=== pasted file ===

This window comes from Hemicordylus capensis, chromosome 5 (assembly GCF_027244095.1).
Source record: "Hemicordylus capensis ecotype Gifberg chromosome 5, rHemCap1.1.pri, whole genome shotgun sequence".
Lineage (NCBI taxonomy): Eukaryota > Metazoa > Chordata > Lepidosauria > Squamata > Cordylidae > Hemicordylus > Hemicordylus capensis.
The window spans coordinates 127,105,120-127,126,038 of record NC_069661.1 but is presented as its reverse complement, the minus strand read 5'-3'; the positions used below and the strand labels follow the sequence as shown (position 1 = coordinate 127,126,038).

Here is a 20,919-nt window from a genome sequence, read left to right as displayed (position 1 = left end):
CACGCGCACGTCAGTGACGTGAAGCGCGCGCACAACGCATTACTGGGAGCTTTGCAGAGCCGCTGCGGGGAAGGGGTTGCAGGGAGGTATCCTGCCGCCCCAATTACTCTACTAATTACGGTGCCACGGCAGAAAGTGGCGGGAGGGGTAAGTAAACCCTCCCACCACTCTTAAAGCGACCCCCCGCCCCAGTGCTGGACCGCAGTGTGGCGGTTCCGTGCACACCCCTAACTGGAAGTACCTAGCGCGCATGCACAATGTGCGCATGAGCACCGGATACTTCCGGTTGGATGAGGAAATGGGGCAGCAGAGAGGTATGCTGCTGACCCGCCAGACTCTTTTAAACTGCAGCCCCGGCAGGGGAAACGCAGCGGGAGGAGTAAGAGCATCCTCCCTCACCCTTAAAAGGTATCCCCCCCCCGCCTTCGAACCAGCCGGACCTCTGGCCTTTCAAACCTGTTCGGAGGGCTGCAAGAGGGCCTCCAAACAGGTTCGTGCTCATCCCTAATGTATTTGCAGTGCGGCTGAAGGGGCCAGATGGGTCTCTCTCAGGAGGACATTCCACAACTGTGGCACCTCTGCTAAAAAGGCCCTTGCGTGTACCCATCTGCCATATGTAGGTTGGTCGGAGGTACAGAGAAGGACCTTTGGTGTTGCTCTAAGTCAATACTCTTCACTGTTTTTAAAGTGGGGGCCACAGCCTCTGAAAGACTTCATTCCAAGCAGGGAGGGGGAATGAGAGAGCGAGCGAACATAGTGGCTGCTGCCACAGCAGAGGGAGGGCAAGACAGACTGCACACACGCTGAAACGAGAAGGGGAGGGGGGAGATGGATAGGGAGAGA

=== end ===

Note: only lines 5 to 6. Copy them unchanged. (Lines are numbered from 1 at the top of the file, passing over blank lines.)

Here is a 20,919-nt window from a genome sequence, read left to right as displayed (position 1 = left end):
CACGCGCACGTCAGTGACGTGAAGCGCGCGCACAACGCATTACTGGGAGCTTTGCAGAGCCGCTGCGGGGAAGGGGTTGCAGGGAGGTATCCTGCCGCCCCAATTACTCTACTAATTACGGTGCCACGGCAGAAAGTGGCGGGAGGGGTAAGTAAACCCTCCCACCACTCTTAAAGCGACCCCCCGCCCCAGTGCTGGACCGCAGTGTGGCGGTTCCGTGCACACCCCTAACTGGAAGTACCTAGCGCGCATGCACAATGTGCGCATGAGCACCGGATACTTCCGGTTGGATGAGGAAATGGGGCAGCAGAGAGGTATGCTGCTGACCCGCCAGACTCTTTTAAACTGCAGCCCCGGCAGGGGAAACGCAGCGGGAGGAGTAAGAGCATCCTCCCTCACCCTTAAAAGGTATCCCCCCCCCGCCTTCGAACCAGCCGGACCTCTGGCCTTTCAAACCTGTTCGGAGGGCTGCAAGAGGGCCTCCAAACAGGTTCGTGCTCATCCCTAATGTATTTGCAGTGCGGCTGAAGGGGCCAGATGGGTCTCTCTCAGGAGGACATTCCACAACTGTGGCACCTCTGCTAAAAAGGCCCTTGCGTGTACCCATCTGCCATATGTAGGTTGGTCGGAGGTACAGAGAAGGACCTTTGGTGTTGCTCTAAGTCAATACTCTTCACTGTTTTTAAAGTGGGGGCCACAGCCTCTGAAAGACTTCATTCCAAGCAGGGAGGGGGAATGAGAGAGCGAGCGAACATAGTGGCTGCTGCCACAGCAGAGGGAGGGCAAGACAGACTGCACACACGCTGAAACGAGAAGGGGAGGGGGGAGATGGATAGGGAGAGA